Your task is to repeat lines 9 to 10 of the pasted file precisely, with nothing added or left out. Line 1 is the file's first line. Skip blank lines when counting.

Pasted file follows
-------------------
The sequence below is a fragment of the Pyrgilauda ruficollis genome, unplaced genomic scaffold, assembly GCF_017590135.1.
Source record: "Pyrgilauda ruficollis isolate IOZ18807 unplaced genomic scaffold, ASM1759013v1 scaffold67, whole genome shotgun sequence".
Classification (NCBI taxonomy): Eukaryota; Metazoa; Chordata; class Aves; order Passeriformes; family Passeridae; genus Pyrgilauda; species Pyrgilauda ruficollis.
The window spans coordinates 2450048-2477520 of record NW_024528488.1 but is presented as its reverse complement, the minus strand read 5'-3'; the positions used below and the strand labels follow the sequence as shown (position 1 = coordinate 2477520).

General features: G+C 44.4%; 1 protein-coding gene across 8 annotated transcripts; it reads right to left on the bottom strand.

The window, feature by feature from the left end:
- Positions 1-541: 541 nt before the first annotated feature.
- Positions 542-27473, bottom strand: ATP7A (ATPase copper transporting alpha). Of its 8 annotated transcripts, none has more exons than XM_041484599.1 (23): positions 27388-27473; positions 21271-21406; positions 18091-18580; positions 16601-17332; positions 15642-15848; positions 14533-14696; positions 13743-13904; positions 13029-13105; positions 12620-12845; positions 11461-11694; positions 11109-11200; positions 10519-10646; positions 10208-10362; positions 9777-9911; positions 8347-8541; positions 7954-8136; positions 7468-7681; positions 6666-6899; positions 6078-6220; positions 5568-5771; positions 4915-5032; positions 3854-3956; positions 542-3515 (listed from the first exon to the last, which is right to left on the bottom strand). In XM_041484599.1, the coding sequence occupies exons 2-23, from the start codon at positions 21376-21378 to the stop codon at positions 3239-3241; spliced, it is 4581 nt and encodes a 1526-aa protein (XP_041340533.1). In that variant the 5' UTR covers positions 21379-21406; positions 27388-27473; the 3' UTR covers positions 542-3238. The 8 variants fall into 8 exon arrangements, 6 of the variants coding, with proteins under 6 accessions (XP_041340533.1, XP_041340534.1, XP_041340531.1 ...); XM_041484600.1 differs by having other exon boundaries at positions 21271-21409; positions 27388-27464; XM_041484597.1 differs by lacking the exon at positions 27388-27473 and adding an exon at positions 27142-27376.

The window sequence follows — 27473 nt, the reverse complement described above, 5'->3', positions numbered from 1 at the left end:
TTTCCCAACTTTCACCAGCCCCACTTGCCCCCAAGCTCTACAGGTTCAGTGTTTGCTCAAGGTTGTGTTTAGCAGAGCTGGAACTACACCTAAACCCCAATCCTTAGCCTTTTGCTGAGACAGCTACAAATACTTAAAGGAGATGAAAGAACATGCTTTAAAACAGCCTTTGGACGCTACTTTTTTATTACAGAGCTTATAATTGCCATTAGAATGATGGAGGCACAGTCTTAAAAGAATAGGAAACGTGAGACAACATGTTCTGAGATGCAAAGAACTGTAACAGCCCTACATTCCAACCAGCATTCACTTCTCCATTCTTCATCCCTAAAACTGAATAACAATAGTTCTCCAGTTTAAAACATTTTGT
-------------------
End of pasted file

The window sequence follows — 27473 nt, the reverse complement described above, 5'->3', positions numbered from 1 at the left end:
TTTCCCAACTTTCACCAGCCCCACTTGCCCCCAAGCTCTACAGGTTCAGTGTTTGCTCAAGGTTGTGTTTAGCAGAGCTGGAACTACACCTAAACCCCAATCCTTAGCCTTTTGCTGAGACAGCTACAAATACTTAAAGGAGATGAAAGAACATGCTTTAAAACAGCCTTTGGACGCTACTTTTTTATTACAGAGCTTATAATTGCCATTAGAATGATGGAGGCACAGTCTTAAAAGAATAGGAAACGTGAGACAACATGTTCTGAGATGCAAAGAACTGTAACAGCCCTACATTCCAACCAGCATTCACTTCTCCATTCTTCATCCCTAAAACTGAATAACAATAGTTCTCCAGTTTAAAACATTTTGT